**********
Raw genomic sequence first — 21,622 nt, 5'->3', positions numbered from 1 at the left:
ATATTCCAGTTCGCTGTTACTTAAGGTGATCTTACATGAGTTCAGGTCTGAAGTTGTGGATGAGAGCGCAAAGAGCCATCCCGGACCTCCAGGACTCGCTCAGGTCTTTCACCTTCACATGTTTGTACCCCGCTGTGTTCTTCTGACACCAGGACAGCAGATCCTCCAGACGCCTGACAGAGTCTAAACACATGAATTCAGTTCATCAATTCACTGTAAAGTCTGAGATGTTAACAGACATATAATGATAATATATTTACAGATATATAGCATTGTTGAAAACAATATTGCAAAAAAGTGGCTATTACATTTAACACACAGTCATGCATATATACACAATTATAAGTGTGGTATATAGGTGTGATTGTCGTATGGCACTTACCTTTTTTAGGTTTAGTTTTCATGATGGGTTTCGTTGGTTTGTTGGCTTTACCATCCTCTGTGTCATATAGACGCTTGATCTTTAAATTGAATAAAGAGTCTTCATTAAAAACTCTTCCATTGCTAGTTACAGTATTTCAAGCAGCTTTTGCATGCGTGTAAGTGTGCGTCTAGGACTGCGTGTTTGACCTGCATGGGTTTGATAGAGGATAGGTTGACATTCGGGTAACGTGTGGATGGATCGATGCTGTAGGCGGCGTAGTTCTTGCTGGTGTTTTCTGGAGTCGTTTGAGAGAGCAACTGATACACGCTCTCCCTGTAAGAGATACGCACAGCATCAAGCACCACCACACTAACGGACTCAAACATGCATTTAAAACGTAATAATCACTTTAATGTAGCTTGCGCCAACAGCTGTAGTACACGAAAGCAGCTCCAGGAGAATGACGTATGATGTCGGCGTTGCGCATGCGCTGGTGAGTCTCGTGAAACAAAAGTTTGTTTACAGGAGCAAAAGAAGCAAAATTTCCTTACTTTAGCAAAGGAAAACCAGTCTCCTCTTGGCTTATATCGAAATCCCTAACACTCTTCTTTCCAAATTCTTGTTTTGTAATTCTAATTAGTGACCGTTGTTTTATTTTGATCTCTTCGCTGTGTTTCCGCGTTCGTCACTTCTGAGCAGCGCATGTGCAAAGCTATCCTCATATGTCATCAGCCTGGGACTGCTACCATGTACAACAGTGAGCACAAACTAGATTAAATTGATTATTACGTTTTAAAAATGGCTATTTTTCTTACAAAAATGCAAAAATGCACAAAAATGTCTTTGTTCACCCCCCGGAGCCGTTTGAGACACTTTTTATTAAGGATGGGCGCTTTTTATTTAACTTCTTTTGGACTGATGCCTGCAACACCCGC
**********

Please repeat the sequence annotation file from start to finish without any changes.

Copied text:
Raw genomic sequence first — 21,622 nt, 5'->3', positions numbered from 1 at the left:
ATATTCCAGTTCGCTGTTACTTAAGGTGATCTTACATGAGTTCAGGTCTGAAGTTGTGGATGAGAGCGCAAAGAGCCATCCCGGACCTCCAGGACTCGCTCAGGTCTTTCACCTTCACATGTTTGTACCCCGCTGTGTTCTTCTGACACCAGGACAGCAGATCCTCCAGACGCCTGACAGAGTCTAAACACATGAATTCAGTTCATCAATTCACTGTAAAGTCTGAGATGTTAACAGACATATAATGATAATATATTTACAGATATATAGCATTGTTGAAAACAATATTGCAAAAAAGTGGCTATTACATTTAACACACAGTCATGCATATATACACAATTATAAGTGTGGTATATAGGTGTGATTGTCGTATGGCACTTACCTTTTTTAGGTTTAGTTTTCATGATGGGTTTCGTTGGTTTGTTGGCTTTACCATCCTCTGTGTCATATAGACGCTTGATCTTTAAATTGAATAAAGAGTCTTCATTAAAAACTCTTCCATTGCTAGTTACAGTATTTCAAGCAGCTTTTGCATGCGTGTAAGTGTGCGTCTAGGACTGCGTGTTTGACCTGCATGGGTTTGATAGAGGATAGGTTGACATTCGGGTAACGTGTGGATGGATCGATGCTGTAGGCGGCGTAGTTCTTGCTGGTGTTTTCTGGAGTCGTTTGAGAGAGCAACTGATACACGCTCTCCCTGTAAGAGATACGCACAGCATCAAGCACCACCACACTAACGGACTCAAACATGCATTTAAAACGTAATAATCACTTTAATGTAGCTTGCGCCAACAGCTGTAGTACACGAAAGCAGCTCCAGGAGAATGACGTATGATGTCGGCGTTGCGCATGCGCTGGTGAGTCTCGTGAAACAAAAGTTTGTTTACAGGAGCAAAAGAAGCAAAATTTCCTTACTTTAGCAAAGGAAAACCAGTCTCCTCTTGGCTTATATCGAAATCCCTAACACTCTTCTTTCCAAATTCTTGTTTTGTAATTCTAATTAGTGACCGTTGTTTTATTTTGATCTCTTCGCTGTGTTTCCGCGTTCGTCACTTCTGAGCAGCGCATGTGCAAAGCTATCCTCATATGTCATCAGCCTGGGACTGCTACCATGTACAACAGTGAGCACAAACTAGATTAAATTGATTATTACGTTTTAAAAATGGCTATTTTTCTTACAAAAATGCAAAAATGCACAAAAATGTCTTTGTTCACCCCCCGGAGCCGTTTGAGACACTTTTTATTAAGGATGGGCGCTTTTTATTTAACTTCTTTTGGACTGATGCCTGCAACACCCGC